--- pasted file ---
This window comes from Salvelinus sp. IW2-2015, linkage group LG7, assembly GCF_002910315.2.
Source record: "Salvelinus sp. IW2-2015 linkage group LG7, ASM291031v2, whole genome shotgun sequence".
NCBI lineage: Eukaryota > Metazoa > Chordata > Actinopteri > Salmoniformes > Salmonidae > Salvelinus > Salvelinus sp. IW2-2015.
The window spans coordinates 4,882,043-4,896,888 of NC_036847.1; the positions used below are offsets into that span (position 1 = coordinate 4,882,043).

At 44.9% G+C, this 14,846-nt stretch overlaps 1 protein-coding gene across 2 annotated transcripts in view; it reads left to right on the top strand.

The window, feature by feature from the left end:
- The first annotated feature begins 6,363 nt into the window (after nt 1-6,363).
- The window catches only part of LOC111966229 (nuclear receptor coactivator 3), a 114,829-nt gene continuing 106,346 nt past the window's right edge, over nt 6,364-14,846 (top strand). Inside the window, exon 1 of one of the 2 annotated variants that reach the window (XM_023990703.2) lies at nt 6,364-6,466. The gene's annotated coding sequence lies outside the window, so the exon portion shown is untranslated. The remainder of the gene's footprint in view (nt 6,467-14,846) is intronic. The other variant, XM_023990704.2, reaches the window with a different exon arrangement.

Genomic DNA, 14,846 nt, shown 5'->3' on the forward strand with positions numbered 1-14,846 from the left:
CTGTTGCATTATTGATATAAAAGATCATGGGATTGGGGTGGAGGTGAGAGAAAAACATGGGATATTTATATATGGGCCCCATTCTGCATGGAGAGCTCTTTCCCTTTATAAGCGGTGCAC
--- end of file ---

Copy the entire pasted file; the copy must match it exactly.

This window comes from Salvelinus sp. IW2-2015, linkage group LG7, assembly GCF_002910315.2.
Source record: "Salvelinus sp. IW2-2015 linkage group LG7, ASM291031v2, whole genome shotgun sequence".
NCBI lineage: Eukaryota > Metazoa > Chordata > Actinopteri > Salmoniformes > Salmonidae > Salvelinus > Salvelinus sp. IW2-2015.
The window spans coordinates 4,882,043-4,896,888 of NC_036847.1; the positions used below are offsets into that span (position 1 = coordinate 4,882,043).

At 44.9% G+C, this 14,846-nt stretch overlaps 1 protein-coding gene across 2 annotated transcripts in view; it reads left to right on the top strand.

The window, feature by feature from the left end:
- The first annotated feature begins 6,363 nt into the window (after nt 1-6,363).
- The window catches only part of LOC111966229 (nuclear receptor coactivator 3), a 114,829-nt gene continuing 106,346 nt past the window's right edge, over nt 6,364-14,846 (top strand). Inside the window, exon 1 of one of the 2 annotated variants that reach the window (XM_023990703.2) lies at nt 6,364-6,466. The gene's annotated coding sequence lies outside the window, so the exon portion shown is untranslated. The remainder of the gene's footprint in view (nt 6,467-14,846) is intronic. The other variant, XM_023990704.2, reaches the window with a different exon arrangement.

Genomic DNA, 14,846 nt, shown 5'->3' on the forward strand with positions numbered 1-14,846 from the left:
CTGTTGCATTATTGATATAAAAGATCATGGGATTGGGGTGGAGGTGAGAGAAAAACATGGGATATTTATATATGGGCCCCATTCTGCATGGAGAGCTCTTTCCCTTTATAAGCGGTGCAC